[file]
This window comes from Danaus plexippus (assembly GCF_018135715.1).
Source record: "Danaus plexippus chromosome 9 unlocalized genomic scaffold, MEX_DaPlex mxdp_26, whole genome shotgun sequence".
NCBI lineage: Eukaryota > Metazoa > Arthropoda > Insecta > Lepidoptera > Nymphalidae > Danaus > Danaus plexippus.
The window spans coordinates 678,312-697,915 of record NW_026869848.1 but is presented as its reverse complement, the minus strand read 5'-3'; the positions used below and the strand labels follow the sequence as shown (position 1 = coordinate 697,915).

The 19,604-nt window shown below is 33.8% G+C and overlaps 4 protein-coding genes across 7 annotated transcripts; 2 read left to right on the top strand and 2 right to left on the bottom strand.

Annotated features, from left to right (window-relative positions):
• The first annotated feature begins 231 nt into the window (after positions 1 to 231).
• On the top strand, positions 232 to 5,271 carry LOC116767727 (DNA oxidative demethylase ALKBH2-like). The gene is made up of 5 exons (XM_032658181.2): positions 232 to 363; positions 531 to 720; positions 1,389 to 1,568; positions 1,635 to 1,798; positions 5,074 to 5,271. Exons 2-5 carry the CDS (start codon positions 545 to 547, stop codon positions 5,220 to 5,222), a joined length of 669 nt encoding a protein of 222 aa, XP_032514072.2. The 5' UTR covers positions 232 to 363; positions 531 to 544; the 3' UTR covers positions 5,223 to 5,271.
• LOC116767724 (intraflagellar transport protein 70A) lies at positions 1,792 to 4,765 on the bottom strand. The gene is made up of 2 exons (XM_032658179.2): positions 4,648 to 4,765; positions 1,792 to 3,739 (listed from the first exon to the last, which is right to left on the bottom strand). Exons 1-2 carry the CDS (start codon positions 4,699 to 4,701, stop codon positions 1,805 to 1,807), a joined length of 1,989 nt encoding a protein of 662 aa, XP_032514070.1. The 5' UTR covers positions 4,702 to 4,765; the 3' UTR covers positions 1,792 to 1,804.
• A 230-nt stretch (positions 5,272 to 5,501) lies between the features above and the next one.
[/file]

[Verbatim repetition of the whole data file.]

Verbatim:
This window comes from Danaus plexippus (assembly GCF_018135715.1).
Source record: "Danaus plexippus chromosome 9 unlocalized genomic scaffold, MEX_DaPlex mxdp_26, whole genome shotgun sequence".
NCBI lineage: Eukaryota > Metazoa > Arthropoda > Insecta > Lepidoptera > Nymphalidae > Danaus > Danaus plexippus.
The window spans coordinates 678,312-697,915 of record NW_026869848.1 but is presented as its reverse complement, the minus strand read 5'-3'; the positions used below and the strand labels follow the sequence as shown (position 1 = coordinate 697,915).

The 19,604-nt window shown below is 33.8% G+C and overlaps 4 protein-coding genes across 7 annotated transcripts; 2 read left to right on the top strand and 2 right to left on the bottom strand.

Annotated features, from left to right (window-relative positions):
• The first annotated feature begins 231 nt into the window (after positions 1 to 231).
• On the top strand, positions 232 to 5,271 carry LOC116767727 (DNA oxidative demethylase ALKBH2-like). The gene is made up of 5 exons (XM_032658181.2): positions 232 to 363; positions 531 to 720; positions 1,389 to 1,568; positions 1,635 to 1,798; positions 5,074 to 5,271. Exons 2-5 carry the CDS (start codon positions 545 to 547, stop codon positions 5,220 to 5,222), a joined length of 669 nt encoding a protein of 222 aa, XP_032514072.2. The 5' UTR covers positions 232 to 363; positions 531 to 544; the 3' UTR covers positions 5,223 to 5,271.
• LOC116767724 (intraflagellar transport protein 70A) lies at positions 1,792 to 4,765 on the bottom strand. The gene is made up of 2 exons (XM_032658179.2): positions 4,648 to 4,765; positions 1,792 to 3,739 (listed from the first exon to the last, which is right to left on the bottom strand). Exons 1-2 carry the CDS (start codon positions 4,699 to 4,701, stop codon positions 1,805 to 1,807), a joined length of 1,989 nt encoding a protein of 662 aa, XP_032514070.1. The 5' UTR covers positions 4,702 to 4,765; the 3' UTR covers positions 1,792 to 1,804.
• A 230-nt stretch (positions 5,272 to 5,501) lies between the features above and the next one.